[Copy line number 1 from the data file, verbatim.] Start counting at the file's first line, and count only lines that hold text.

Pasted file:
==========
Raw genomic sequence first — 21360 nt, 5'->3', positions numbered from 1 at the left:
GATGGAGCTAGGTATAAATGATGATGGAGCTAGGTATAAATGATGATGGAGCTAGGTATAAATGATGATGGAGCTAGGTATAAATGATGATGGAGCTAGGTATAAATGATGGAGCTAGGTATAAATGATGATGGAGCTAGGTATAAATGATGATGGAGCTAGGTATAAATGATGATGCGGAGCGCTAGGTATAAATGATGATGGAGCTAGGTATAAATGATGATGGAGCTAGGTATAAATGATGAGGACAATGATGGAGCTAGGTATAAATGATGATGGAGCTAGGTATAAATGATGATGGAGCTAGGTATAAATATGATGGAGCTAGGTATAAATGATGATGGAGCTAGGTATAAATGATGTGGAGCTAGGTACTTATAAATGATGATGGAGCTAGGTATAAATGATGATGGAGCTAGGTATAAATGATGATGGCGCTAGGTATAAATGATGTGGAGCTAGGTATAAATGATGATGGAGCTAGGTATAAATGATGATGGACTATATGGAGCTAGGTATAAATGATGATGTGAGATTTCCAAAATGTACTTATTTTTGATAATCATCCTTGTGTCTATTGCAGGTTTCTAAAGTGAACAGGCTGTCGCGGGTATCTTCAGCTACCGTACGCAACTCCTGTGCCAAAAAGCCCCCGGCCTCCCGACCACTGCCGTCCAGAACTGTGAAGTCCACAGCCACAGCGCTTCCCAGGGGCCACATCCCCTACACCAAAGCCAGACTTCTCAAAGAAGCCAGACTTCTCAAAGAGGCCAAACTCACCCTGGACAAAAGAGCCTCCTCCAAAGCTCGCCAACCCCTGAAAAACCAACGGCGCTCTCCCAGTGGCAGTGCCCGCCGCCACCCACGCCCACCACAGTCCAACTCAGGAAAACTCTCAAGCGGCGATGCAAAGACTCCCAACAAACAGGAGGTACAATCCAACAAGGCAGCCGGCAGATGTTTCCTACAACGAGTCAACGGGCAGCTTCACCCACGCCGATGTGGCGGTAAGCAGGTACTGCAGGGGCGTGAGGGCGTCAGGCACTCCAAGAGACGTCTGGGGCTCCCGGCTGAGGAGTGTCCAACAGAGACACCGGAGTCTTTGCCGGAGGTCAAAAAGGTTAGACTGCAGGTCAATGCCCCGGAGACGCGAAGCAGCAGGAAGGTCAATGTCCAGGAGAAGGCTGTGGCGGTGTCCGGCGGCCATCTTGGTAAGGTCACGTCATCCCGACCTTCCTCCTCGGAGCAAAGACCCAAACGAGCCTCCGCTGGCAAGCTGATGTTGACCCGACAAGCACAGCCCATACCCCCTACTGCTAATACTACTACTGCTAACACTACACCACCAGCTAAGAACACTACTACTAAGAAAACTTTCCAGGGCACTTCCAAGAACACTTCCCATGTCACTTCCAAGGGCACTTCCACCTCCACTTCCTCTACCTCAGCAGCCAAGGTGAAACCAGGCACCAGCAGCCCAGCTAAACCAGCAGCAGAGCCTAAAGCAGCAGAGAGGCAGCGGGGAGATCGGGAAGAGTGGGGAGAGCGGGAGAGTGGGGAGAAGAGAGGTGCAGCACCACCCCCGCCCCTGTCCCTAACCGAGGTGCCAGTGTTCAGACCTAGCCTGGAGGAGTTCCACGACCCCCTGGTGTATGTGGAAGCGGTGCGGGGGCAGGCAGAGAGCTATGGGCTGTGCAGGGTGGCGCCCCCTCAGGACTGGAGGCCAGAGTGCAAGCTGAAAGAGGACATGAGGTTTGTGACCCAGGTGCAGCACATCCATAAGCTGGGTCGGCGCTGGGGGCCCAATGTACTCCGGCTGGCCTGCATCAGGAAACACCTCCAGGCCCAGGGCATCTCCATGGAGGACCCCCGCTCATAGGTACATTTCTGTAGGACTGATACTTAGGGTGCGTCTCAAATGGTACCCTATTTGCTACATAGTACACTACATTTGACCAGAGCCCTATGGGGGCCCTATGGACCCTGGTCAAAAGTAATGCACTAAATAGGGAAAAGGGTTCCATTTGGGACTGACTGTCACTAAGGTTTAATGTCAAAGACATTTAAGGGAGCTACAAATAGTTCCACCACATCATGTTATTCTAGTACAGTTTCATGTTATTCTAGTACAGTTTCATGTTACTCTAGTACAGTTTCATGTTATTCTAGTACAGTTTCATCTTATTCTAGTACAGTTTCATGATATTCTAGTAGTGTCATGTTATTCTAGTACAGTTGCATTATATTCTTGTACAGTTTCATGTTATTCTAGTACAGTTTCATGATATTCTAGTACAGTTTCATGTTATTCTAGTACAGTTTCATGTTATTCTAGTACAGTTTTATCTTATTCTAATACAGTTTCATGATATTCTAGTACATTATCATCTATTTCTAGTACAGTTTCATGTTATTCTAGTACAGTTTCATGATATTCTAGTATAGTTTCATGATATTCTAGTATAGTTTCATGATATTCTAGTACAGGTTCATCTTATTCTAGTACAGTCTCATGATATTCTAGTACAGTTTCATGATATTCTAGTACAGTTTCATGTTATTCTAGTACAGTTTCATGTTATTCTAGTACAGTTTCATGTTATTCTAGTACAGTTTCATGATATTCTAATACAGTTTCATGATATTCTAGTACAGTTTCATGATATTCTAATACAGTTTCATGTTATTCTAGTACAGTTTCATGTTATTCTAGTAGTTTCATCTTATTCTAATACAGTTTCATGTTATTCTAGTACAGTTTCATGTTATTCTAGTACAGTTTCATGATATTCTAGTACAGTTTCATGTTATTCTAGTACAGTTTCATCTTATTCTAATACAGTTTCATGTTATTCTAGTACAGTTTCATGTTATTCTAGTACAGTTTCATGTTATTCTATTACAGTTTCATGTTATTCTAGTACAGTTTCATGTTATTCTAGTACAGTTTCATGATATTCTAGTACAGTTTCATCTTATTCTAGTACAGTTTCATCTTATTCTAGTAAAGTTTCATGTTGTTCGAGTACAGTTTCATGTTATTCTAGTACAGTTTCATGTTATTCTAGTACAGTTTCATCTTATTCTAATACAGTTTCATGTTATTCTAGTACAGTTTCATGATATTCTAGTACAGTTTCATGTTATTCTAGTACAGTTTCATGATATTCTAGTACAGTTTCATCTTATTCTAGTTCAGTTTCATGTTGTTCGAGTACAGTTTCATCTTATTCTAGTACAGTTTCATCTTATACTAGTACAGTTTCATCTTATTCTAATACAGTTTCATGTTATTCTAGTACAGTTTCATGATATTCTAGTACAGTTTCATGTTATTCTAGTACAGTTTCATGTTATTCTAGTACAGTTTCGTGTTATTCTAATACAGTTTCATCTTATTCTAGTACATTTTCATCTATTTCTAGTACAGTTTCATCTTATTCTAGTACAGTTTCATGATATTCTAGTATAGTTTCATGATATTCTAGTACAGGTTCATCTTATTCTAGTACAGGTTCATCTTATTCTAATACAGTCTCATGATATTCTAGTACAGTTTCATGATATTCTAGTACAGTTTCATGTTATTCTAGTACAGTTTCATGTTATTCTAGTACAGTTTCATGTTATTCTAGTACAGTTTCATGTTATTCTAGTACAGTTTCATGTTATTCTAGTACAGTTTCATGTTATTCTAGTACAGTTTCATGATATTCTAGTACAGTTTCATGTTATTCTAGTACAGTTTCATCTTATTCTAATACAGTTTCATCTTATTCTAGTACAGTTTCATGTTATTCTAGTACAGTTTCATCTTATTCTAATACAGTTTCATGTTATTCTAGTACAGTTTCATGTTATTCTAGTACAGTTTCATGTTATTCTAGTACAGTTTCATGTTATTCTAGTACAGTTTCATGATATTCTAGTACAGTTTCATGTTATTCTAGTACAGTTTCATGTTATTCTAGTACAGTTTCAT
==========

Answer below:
Raw genomic sequence first — 21360 nt, 5'->3', positions numbered from 1 at the left: